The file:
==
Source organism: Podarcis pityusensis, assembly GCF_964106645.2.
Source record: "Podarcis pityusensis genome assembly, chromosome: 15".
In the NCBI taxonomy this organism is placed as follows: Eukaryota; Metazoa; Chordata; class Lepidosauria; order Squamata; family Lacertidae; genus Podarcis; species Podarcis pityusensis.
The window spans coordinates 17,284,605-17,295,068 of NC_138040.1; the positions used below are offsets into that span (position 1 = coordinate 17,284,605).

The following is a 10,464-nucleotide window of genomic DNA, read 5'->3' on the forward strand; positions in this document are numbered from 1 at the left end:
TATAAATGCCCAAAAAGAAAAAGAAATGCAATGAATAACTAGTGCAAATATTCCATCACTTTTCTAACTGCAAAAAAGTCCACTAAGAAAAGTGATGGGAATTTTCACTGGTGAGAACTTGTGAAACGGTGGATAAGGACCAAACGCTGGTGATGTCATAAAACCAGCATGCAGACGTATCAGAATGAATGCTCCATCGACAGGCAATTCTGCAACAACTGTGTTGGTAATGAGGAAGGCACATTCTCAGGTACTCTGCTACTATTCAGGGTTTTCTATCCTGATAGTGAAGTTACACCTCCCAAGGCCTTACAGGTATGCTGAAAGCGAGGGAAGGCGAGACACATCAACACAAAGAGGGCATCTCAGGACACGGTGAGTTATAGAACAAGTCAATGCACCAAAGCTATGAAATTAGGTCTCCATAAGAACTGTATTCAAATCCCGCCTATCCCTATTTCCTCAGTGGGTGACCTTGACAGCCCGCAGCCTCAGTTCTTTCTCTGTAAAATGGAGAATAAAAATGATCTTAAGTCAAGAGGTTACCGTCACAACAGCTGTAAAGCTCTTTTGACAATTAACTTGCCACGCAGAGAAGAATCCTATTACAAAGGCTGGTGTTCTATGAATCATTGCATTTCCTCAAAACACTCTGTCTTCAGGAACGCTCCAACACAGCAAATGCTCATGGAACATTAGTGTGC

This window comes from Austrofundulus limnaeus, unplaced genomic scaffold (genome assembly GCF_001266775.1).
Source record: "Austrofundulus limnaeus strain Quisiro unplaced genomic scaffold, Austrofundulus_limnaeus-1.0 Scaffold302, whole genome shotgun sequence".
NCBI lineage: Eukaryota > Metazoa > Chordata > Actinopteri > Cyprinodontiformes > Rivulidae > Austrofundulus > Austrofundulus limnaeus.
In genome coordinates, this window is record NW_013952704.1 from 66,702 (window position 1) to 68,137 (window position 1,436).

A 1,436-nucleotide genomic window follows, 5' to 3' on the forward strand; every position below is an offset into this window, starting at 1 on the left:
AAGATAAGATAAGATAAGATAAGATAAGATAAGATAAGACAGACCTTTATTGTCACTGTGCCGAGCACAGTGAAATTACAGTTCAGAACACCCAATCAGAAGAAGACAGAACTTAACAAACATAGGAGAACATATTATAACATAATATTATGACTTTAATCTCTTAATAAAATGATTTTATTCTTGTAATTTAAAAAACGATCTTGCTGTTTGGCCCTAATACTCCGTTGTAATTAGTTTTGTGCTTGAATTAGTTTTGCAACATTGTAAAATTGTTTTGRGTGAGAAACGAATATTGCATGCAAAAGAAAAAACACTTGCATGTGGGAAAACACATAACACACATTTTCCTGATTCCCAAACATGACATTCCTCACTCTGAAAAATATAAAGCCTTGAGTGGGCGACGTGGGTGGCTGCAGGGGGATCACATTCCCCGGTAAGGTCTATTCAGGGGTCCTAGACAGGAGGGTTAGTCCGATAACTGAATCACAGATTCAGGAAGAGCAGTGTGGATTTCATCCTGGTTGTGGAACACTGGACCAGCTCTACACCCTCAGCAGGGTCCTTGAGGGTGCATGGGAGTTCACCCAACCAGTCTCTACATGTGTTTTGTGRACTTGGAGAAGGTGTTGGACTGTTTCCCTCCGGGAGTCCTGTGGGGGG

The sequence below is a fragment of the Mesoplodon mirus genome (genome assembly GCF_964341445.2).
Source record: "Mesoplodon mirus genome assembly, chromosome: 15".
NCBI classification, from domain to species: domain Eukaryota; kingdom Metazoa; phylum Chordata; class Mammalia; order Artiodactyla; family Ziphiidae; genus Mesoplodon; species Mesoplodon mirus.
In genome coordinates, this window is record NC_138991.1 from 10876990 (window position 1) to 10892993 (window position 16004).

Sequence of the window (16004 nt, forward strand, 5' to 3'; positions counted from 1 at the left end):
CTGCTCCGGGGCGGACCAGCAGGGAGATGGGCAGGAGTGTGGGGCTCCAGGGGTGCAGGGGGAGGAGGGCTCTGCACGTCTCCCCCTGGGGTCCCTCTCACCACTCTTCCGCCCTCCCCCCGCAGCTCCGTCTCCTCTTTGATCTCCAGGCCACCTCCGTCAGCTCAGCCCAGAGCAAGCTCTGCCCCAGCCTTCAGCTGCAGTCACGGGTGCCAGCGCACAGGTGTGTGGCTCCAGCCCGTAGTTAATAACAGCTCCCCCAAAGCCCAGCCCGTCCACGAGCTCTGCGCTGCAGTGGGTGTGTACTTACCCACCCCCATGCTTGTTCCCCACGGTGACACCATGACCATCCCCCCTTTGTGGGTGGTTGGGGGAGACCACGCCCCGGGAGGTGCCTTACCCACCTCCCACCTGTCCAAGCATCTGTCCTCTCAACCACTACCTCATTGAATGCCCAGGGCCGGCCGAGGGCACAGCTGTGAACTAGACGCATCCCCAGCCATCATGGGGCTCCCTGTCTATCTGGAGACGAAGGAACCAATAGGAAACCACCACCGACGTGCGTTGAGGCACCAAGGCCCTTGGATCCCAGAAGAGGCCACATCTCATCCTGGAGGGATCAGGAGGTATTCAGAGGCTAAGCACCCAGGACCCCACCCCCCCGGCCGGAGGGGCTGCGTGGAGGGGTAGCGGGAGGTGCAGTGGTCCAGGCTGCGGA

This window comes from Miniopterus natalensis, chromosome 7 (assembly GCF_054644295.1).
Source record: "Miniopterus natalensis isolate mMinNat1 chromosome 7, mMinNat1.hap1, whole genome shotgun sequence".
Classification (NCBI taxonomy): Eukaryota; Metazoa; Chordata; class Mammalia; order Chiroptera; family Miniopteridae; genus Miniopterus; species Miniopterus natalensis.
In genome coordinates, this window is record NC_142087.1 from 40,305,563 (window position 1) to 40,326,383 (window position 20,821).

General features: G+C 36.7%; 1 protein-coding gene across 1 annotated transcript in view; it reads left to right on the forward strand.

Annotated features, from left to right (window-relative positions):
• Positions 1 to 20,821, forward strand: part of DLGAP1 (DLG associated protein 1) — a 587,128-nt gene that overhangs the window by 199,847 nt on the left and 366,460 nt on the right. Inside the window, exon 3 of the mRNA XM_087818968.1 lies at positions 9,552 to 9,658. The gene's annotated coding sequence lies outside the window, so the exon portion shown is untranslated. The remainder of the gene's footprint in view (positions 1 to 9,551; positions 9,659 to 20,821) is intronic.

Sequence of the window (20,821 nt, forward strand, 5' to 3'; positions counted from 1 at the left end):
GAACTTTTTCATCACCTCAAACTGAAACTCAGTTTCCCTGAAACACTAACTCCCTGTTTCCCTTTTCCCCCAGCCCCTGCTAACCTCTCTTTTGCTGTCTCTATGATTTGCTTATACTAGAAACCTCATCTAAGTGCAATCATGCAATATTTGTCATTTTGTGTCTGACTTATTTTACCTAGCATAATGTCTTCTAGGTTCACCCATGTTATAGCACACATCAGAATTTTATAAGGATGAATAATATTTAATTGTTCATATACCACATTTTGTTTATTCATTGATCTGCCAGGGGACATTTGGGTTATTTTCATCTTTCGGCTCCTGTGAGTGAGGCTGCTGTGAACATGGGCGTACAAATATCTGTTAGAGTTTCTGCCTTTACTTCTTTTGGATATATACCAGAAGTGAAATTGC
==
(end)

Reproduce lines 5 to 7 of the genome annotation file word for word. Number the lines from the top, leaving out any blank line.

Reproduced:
The following is a 10,464-nucleotide window of genomic DNA, read 5'->3' on the forward strand; positions in this document are numbered from 1 at the left end:
TATAAATGCCCAAAAAGAAAAAGAAATGCAATGAATAACTAGTGCAAATATTCCATCACTTTTCTAACTGCAAAAAAGTCCACTAAGAAAAGTGATGGGAATTTTCACTGGTGAGAACTTGTGAAACGGTGGATAAGGACCAAACGCTGGTGATGTCATAAAACCAGCATGCAGACGTATCAGAATGAATGCTCCATCGACAGGCAATTCTGCAACAACTGTGTTGGTAATGAGGAAGGCACATTCTCAGGTACTCTGCTACTATTCAGGGTTTTCTATCCTGATAGTGAAGTTACACCTCCCAAGGCCTTACAGGTATGCTGAAAGCGAGGGAAGGCGAGACACATCAACACAAAGAGGGCATCTCAGGACACGGTGAGTTATAGAACAAGTCAATGCACCAAAGCTATGAAATTAGGTCTCCATAAGAACTGTATTCAAATCCCGCCTATCCCTATTTCCTCAGTGGGTGACCTTGACAGCCCGCAGCCTCAGTTCTTTCTCTGTAAAATGGAGAATAAAAATGATCTTAAGTCAAGAGGTTACCGTCACAACAGCTGTAAAGCTCTTTTGACAATTAACTTGCCACGCAGAGAAGAATCCTATTACAAAGGCTGGTGTTCTATGAATCATTGCATTTCCTCAAAACACTCTGTCTTCAGGAACGCTCCAACACAGCAAATGCTCATGGAACATTAGTGTGC

This window comes from Austrofundulus limnaeus, unplaced genomic scaffold (genome assembly GCF_001266775.1).